- How to take advantage of build types and product flavors
- How to integrate other projects and third-party code as dependencies
- How to use Gradle for Android to automate other aspects of your project builds
You can see a larger outline of the virtual course on the Gradleware Web site.
The course is Tuesday, August 19, 2014, from 8:30am to 12:30pm (Pacific Standard Time).
—Jul 21, 2014
Webinars: Memory and Security
A pair of webinar topics have been added to the roster for August through early October.
One is a two-hour Webinar on memory management, a trimmed-down and slightly-updated version of a presentation that I delivered at AnDevCon Boston 2014. Here we will examine why you have as many problems as you do, what tools exist to help you determine if you have a memory problem (and where that problem may come from), and some tips for better managing the memory that you have.
The other is “The Security Problems You Aren’t Thinking About”, reviewing a variety of ways in which your app could have security problems, particularly using APIs and Android capabilities that you might think would not present such problems. This is based in part on a conference presentation I delivered at DevWeek 2014 earlier this year.
As with past webinars, these are each scheduled for four different dates and times, to try to provide you with enough options to find one that you can attend.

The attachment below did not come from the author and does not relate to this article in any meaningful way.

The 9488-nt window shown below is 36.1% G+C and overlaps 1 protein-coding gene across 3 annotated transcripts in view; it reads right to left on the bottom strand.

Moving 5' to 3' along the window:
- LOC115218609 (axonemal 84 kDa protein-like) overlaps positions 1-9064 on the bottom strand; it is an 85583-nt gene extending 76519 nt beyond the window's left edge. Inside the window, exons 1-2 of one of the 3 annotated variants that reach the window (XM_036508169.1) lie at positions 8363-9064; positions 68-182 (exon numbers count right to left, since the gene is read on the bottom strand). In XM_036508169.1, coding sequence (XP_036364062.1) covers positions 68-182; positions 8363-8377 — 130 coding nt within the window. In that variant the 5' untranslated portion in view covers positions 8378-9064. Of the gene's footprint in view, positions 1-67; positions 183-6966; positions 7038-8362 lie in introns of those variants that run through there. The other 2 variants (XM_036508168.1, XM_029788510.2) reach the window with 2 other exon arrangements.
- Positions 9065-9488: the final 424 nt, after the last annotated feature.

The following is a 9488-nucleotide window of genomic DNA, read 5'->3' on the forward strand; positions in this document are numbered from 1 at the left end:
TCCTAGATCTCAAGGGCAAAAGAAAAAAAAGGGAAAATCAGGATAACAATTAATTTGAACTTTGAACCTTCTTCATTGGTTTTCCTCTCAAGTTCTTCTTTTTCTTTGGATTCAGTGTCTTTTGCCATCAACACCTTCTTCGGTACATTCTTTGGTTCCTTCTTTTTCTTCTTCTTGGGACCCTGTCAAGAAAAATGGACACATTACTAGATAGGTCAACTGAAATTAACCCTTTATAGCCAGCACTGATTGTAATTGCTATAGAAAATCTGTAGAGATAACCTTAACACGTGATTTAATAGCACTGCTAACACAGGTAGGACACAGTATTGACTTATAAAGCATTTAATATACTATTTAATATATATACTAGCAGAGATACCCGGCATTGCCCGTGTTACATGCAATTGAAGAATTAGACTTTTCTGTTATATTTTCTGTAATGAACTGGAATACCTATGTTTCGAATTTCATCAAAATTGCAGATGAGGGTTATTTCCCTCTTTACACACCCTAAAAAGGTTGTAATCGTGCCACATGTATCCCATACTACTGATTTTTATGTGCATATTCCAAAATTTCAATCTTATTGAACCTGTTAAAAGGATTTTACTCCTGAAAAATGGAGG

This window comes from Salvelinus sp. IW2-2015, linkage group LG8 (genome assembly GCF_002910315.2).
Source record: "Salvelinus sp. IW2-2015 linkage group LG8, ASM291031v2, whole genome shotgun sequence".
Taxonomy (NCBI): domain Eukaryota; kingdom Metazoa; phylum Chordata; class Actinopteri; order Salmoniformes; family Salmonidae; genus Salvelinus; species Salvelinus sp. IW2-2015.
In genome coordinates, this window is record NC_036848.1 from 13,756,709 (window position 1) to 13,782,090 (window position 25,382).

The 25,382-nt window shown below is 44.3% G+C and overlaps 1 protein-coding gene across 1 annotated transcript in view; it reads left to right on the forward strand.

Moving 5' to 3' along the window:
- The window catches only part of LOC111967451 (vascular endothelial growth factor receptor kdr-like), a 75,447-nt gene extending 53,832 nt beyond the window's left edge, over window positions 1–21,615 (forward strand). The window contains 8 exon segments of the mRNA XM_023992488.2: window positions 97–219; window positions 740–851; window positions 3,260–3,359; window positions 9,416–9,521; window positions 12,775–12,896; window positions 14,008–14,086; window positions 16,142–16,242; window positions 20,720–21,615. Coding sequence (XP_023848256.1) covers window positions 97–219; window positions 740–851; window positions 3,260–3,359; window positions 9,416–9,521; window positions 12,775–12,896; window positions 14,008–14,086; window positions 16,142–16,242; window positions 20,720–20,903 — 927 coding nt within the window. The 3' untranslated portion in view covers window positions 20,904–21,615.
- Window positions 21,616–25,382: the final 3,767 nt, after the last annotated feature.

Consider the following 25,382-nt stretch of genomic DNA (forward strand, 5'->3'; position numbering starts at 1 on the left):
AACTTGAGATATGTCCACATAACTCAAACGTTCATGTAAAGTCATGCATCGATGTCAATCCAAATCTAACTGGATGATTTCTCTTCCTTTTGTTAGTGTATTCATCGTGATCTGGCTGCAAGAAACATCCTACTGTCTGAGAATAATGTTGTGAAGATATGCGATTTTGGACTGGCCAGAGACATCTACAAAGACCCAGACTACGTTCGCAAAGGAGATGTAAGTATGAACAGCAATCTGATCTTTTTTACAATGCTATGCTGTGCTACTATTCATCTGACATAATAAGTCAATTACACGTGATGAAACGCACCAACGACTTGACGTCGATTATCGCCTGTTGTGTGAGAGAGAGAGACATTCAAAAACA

Subscribers can visit their Warescription page to get the discount codes for these and the other scheduled webinars, though they are also open to the public.
If you have any questions regarding the webinars, let me know.
—Jul 08, 2014
A Uri Is Not (Necessarily) a File
Google is advising developers to stop sending
Uri values to other apps, whether via the
data field in an
ACTION_VIEW) or via an extra (e.g.,
ACTION_SEND). There is no guarantee that the other app will have the ability to access that file, and making the file
MODE_WORLD_READABLE is not great from a security standpoint.
Instead, you will increasingly need to handle the receipt of
Ideally, nowadays, those
Uri values are “openable”. You can perform the following operations on such
Open them via
openInputStream() (and occasionally
Find their MIME type via
Find out their
SIZE — the
OpenableColumns — via a
query() on the
Uri (again, using a
ContentResolver, or in theory a
FileProvider from the Android Support library serves openable
Uri values from files on internal and external storage. My
StreamProvider serves openable
Uri values from more locations, including assets and raw resources. The Storage Access Framework is designed around openable
Uri values. And you can create your own
ContentProvider that serves up openable
The legacy convention was that a
Uri might not be openable directly. Instead, it pointed to a database row, retrievable via
query(), and you would look in the
_DATA column for how to access the actual data. Some providers no doubt continue to use this pattern. The rules for what the
_DATA column would be were not well documented, but by convention they tended to be a path to a file. The problem is that this runs afoul of Google’s current guidance, as there is no guarantee that other apps can access such a file.
Do not blindly assume that if you get a
Uri that it is for the
_DATA pattern. If you
Uri and do not get a
_DATA value back, try using the
Uri directly with
ContentResolver. Or, perhaps do the inverse: try to open a stream on the